Wednesday, August 25, 2010

James Bush v. Michael O'Brien, et al.

Sometimes friends need to borrow a few dollars. Sometimes they need to use your car... to commit a string crimes. James Bush has a friend like that. On May 18, 2007 he lent his car to Roberto Diaz who promptly used it in a hit-and-run and maybe some other crimes. On May 20, he reported the car stolen and learned that it had been impounded. Where it sat... for two and a half months.

Eventually, Michael O'Brien, the police officer in charge of the case decided it was no longer needed for a criminal investigation. Leo's Towing sent Bush a notice saying that he needed to pay $4,700 or the car would be sold at auction. Bush refused to pay, and Leo's Towing sold the car.

In a rather interesting choice of claim, Mr. Bush sued Officer O'Brien under 42 USC 1983 for violating his civil rights. He alleged that impounding the car resulted in either a seizure contrary to the Fourth Amendment or a taking under the Fifth Amendment.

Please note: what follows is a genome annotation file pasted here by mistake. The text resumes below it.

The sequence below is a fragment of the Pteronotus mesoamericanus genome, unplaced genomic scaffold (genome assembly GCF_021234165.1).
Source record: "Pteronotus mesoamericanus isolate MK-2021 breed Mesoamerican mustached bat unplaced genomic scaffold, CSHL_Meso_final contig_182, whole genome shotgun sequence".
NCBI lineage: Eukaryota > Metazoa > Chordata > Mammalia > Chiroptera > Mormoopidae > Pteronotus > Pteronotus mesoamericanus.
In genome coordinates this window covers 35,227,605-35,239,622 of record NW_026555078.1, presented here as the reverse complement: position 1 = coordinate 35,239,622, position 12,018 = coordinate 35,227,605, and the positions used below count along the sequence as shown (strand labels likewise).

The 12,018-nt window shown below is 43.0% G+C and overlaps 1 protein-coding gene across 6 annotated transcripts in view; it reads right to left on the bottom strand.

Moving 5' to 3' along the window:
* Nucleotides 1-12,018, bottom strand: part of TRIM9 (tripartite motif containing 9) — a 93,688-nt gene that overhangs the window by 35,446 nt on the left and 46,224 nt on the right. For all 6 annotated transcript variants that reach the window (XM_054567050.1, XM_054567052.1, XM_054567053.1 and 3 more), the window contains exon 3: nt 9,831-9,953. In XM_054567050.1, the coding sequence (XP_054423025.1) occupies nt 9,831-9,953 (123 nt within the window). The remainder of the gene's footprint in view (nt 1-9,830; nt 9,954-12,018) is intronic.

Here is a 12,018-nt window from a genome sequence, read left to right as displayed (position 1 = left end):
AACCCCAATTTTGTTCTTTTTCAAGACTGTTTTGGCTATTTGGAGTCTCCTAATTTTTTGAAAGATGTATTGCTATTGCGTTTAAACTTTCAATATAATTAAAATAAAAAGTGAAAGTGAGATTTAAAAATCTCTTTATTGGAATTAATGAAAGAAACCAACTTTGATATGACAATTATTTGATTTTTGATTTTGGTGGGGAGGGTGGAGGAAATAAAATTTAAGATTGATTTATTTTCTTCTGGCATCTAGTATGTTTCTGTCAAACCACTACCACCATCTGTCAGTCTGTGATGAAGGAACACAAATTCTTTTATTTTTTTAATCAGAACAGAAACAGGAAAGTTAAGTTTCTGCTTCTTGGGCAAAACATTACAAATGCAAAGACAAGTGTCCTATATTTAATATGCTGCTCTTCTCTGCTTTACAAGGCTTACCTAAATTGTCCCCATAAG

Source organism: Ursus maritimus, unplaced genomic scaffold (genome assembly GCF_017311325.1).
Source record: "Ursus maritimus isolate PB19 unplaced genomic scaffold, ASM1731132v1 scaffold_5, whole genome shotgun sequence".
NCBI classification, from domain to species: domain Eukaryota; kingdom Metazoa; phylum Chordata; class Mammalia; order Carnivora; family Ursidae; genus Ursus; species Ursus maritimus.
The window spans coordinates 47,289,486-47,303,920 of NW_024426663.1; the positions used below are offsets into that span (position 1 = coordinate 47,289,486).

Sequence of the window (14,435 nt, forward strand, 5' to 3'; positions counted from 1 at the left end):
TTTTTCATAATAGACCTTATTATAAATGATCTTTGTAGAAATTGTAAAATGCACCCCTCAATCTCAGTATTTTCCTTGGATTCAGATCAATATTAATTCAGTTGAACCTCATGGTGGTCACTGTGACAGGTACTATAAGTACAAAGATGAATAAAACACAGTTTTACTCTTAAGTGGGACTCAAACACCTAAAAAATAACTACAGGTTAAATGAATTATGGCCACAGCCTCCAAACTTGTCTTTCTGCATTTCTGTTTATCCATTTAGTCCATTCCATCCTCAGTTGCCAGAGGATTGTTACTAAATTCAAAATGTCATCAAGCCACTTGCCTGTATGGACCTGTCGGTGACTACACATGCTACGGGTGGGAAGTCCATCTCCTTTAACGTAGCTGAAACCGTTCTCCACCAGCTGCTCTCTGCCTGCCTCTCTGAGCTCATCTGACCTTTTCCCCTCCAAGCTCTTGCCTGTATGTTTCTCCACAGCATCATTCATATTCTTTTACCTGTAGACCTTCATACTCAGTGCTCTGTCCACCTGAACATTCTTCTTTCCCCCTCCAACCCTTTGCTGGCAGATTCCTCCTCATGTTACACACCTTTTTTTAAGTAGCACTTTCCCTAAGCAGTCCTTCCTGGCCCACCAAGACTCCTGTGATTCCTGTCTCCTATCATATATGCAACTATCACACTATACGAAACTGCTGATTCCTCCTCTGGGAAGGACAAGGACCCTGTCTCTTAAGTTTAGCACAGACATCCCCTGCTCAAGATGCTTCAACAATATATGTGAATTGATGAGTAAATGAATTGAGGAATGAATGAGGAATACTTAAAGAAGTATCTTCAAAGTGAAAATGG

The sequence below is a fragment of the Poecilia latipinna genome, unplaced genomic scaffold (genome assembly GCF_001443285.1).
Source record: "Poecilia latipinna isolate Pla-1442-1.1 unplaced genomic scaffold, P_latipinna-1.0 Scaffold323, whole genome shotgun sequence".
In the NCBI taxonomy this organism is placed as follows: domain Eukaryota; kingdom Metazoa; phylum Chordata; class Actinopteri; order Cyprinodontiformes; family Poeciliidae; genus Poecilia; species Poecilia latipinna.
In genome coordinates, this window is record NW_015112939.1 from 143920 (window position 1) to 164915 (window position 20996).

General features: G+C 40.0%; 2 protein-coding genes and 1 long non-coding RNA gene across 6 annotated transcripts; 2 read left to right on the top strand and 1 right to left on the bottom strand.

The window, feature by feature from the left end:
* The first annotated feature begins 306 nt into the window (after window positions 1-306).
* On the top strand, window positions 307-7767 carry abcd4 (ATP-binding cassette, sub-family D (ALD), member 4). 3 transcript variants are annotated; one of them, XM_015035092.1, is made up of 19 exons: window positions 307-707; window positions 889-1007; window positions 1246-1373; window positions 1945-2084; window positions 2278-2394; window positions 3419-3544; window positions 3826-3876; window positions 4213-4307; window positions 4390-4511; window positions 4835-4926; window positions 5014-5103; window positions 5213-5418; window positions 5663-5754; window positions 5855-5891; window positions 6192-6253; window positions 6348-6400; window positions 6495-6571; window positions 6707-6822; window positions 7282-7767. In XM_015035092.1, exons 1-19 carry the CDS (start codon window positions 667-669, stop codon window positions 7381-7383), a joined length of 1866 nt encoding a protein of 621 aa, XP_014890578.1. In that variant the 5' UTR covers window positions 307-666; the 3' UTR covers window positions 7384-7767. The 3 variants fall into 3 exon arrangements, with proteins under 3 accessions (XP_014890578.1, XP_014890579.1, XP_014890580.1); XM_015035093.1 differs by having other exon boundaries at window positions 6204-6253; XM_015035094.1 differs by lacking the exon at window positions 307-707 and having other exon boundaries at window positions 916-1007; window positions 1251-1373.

Judge Richard Seeborg found for Officer O'Brien on both counts. To prevail on a Fourth Amendment claim Mr. Bush would have had to provide evidence that there was no probable cause for the seizure, he had none. To prevail under a Fifth Amendment claim, the state actor (here O'Brien) would had to have taken the property, in fact Leo's Towing did. Both claims fail and Mr. Bush, now in prison, will need to get a new car when he gets out.

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